# Thread: planes, lines and points type of question.

1. ## planes, lines and points type of question.

I need help with this, do i use gaussian elimination or something else.

Three planes have eqn's given by:

x+3y-z = 4
2x+8y = 18
x-y-3z = -6

a) have no common point of intersection
b) intersect in a point
c) intersect in a line
d) intersect in a plane

cheers guys

2. Just noticed that you're from Australia. This isn't part of the Australian Maths Challenge is it?

3. when i used gaussian elimination i found that on the 3rd equation near the bottom that 0= 8, which shows its inconsistant.

4. My graphical calculator has checked my previously posted answer but I won't repost it until I know for sure that this isn't part of the Challenge

5. Originally Posted by Glaysher
Just noticed that you're from Australia. This isn't part of the Australian Maths Challenge is it?
His profile says he a 2nd year undergrad, so not eligable, so you can

RonL

6. See attached

7. Hello, sterps!

Yes, Gaussian elimination is a good approach.
(You must have made some errors, though.)

Three planes have equations: .$\displaystyle \begin{array}{ccc}x+3y-z \:= \:4\\ 2x+8y \:=\:18 \\x-y-3z \:=\:\text{-}6\end{array}$

a) have no common point of intersection
b) intersect in a point
c) intersect in a line
d) intersect in a plane

We have: .$\displaystyle \begin{pmatrix}1 & 3 & \text{-}1 & | & 4\\ 2 & 8 & 0 & | & 18\\ 1 & \text{-}1 & \text{-}3 & | & \text{-}6\end{pmatrix}$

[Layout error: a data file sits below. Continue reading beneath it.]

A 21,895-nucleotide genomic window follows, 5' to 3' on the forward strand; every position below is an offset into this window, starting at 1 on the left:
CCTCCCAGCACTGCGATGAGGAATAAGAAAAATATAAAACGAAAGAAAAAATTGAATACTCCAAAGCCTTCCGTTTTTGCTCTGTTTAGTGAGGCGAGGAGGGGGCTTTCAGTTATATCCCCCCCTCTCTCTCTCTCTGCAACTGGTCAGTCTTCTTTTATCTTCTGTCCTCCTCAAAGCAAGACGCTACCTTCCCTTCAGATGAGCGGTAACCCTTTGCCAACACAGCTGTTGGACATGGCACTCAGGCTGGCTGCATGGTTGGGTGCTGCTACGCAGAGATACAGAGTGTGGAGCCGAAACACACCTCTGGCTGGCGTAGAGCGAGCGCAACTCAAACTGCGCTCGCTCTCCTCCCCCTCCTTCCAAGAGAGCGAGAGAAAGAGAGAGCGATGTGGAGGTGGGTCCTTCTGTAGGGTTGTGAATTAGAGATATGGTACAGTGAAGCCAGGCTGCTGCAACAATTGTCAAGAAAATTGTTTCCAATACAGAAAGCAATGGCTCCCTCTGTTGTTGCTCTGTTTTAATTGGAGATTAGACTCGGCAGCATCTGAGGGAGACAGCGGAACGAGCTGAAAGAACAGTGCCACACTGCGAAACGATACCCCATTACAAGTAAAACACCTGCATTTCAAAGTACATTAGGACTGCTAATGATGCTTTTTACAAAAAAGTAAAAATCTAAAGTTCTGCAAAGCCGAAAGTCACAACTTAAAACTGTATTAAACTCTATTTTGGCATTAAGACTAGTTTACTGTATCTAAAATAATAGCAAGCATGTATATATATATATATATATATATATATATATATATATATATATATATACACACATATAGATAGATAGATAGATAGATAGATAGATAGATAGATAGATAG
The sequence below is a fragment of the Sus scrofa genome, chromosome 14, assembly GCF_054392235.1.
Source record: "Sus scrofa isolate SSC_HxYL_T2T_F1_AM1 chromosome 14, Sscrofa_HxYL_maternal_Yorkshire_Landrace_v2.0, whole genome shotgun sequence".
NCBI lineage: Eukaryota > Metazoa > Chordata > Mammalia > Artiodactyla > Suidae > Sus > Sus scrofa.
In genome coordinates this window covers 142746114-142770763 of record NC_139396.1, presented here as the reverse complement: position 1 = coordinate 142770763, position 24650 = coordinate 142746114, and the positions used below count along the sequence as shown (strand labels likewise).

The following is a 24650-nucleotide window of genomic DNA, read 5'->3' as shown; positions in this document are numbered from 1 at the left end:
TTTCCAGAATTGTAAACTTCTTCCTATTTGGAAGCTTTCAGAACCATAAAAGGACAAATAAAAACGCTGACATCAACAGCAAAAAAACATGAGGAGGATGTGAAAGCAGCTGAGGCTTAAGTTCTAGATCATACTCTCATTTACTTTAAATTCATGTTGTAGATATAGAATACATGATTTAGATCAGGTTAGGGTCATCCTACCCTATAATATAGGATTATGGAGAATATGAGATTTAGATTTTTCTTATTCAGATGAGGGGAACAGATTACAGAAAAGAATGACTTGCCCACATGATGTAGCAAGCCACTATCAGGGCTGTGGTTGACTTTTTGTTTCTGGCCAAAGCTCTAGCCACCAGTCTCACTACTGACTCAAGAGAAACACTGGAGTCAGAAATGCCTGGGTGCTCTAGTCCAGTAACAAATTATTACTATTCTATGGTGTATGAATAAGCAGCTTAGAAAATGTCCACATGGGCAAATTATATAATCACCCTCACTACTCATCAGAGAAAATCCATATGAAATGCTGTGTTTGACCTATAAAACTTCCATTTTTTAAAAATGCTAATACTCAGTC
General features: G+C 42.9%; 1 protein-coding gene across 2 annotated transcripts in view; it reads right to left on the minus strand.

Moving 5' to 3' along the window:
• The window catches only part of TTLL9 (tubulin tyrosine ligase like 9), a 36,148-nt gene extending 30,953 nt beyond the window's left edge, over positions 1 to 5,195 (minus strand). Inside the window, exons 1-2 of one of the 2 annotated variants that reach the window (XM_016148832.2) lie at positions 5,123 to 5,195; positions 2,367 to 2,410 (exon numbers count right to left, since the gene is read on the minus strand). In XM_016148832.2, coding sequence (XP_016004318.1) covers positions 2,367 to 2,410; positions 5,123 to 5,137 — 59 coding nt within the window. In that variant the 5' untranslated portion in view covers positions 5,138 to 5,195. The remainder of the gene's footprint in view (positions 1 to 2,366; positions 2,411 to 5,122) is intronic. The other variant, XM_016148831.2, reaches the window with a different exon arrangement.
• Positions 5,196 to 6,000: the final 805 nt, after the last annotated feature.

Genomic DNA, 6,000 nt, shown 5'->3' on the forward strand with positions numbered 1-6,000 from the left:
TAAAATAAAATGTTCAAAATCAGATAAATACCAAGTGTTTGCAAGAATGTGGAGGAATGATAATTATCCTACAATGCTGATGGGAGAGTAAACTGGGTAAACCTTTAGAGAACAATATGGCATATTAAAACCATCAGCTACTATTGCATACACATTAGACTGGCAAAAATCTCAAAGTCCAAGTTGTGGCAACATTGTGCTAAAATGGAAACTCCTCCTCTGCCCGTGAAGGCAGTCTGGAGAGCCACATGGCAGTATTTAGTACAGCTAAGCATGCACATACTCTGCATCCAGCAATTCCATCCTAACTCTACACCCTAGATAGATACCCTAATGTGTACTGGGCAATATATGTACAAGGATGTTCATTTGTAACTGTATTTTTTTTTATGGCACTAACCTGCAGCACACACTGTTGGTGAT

. . . .$\displaystyle \begin{array}{cccc} \\ \frac{1}{2}R_2\\ \\\end{array}\;\begin{pmatrix}1 & 3 & \text{-}1 & | & 4\\1 & 4 & 0 & | & 9 \\ 1 & \text{-}1 & \text{-}3 & | & \text{-}6\end{pmatrix}$

$\displaystyle \begin{array}{ccc} \\ R_2-R_1\\ R_3 - R_1\end{array}\;\begin{pmatrix}1 & 3 & \text{-}1 & | & 4\\ 0 & 1 & 1 & | & 5\\0 & \text{-}4 & \text{-}2 & | &\text{-}10\end{pmatrix}$

$\displaystyle \begin{array}{ccc}R_1-3R_2\\ \\ R_3+4R_2\end{array}\;\begin{pmatrix}1 & 0 & \text{-}4 & | & \text{-}11 \\ 0 & 1 & 1 & | & 5\\ 0 & 0 & 2 & | & 10\end{pmatrix}$

. . . . $\displaystyle \begin{array}{ccc} \\ \\ \frac{1}{2}R_3\end{array}\;\begin{pmatrix}1 & 0 & \text{-}4 & | & \text{-}11\\0 & 1 & 1 & | & 5\\ 0 & 0 & 1 & | & 5\end{pmatrix}$

. $\displaystyle \begin{array}{cccc} R_1+4R_3 \\ R_2-R_3 \\ \\ \end{array}\;\begin{pmatrix}1 & 0 & 0 & | & 9 \\ 0 & 1 & 0 & | & 0\\0 & 0 & 1 & | & 5\end{pmatrix}$

Therefore: (b) The planes intersect in a point, $\displaystyle \bf{(9,0,5)}$